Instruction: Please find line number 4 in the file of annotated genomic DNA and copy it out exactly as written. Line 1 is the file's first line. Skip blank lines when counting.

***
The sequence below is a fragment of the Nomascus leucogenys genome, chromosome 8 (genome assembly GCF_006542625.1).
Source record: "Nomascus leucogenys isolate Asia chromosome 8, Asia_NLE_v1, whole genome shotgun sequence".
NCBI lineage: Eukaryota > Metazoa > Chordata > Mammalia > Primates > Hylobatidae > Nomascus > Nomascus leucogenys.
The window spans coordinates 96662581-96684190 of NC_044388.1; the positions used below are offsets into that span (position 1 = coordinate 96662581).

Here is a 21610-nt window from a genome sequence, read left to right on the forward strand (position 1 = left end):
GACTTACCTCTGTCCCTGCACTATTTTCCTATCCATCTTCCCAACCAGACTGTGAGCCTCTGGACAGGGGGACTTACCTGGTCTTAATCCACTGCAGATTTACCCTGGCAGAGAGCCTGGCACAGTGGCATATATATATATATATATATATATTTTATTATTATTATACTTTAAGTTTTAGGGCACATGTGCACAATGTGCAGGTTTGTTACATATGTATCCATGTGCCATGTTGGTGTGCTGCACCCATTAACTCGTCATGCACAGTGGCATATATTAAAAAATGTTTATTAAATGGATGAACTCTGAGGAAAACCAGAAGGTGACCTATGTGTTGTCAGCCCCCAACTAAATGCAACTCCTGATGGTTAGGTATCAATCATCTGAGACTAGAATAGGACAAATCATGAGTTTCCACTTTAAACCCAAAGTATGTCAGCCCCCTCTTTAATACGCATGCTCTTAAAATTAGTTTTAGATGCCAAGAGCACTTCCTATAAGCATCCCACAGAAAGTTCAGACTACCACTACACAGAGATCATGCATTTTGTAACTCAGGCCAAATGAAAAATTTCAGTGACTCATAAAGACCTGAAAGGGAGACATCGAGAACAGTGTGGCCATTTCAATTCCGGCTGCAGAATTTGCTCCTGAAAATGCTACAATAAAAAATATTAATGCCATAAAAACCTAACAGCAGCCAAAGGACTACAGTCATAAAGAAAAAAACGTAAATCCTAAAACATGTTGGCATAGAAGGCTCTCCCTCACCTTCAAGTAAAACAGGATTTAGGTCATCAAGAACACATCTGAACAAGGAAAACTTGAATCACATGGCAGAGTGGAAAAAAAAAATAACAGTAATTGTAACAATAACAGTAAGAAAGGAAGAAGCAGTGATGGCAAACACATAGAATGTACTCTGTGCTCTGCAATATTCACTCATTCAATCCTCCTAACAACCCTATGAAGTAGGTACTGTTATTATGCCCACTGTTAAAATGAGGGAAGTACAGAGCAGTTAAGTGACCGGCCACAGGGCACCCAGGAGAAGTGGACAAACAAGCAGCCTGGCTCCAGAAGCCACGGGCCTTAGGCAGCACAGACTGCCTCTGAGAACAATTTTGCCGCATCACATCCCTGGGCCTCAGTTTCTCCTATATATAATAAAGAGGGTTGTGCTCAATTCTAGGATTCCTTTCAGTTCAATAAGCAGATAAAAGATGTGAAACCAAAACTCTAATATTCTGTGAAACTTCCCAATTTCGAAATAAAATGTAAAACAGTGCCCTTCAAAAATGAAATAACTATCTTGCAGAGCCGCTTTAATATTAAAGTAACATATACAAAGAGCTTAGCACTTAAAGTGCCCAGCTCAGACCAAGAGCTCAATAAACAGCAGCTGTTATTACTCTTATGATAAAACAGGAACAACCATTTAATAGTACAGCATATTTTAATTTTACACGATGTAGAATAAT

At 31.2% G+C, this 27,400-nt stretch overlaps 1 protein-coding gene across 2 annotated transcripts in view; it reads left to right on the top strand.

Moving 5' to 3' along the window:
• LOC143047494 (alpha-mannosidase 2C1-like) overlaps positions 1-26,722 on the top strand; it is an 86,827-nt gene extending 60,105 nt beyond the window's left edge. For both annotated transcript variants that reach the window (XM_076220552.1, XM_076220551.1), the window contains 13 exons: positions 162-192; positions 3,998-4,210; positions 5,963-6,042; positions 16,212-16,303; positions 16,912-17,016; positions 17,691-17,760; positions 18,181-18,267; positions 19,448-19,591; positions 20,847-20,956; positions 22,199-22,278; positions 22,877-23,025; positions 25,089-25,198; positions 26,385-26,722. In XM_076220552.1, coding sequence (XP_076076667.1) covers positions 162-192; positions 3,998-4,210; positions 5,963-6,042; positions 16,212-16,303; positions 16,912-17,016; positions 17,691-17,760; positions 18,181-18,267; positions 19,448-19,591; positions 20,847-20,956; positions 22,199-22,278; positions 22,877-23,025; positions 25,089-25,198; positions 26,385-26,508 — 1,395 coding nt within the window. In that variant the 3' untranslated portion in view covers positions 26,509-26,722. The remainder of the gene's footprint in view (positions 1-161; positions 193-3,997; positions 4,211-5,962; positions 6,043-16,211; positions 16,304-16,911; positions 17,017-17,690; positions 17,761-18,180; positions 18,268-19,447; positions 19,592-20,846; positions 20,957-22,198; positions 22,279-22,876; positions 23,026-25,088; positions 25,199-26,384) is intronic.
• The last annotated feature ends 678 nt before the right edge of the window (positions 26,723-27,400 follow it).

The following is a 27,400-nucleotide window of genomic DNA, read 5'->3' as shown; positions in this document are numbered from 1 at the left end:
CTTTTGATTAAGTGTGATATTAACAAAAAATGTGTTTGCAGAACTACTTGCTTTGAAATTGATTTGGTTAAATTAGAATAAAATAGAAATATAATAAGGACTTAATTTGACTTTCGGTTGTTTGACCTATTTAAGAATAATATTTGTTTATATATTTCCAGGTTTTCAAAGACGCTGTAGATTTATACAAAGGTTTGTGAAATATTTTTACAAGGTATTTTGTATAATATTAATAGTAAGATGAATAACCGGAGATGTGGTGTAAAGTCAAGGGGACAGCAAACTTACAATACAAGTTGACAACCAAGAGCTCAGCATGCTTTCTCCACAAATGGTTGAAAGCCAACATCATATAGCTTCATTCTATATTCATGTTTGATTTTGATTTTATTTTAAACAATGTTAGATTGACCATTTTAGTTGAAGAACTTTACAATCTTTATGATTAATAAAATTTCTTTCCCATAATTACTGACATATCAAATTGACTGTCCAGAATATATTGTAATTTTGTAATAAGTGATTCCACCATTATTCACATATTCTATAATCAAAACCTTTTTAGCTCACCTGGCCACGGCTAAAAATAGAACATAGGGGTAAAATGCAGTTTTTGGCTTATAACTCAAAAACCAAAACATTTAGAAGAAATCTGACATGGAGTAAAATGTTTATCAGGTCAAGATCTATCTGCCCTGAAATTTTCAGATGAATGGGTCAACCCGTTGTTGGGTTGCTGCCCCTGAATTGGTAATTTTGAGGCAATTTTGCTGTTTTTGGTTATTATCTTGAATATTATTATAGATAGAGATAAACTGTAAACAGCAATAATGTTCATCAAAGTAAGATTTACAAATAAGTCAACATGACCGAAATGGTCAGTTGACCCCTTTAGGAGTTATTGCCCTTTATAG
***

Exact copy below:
The window spans coordinates 96662581-96684190 of NC_044388.1; the positions used below are offsets into that span (position 1 = coordinate 96662581).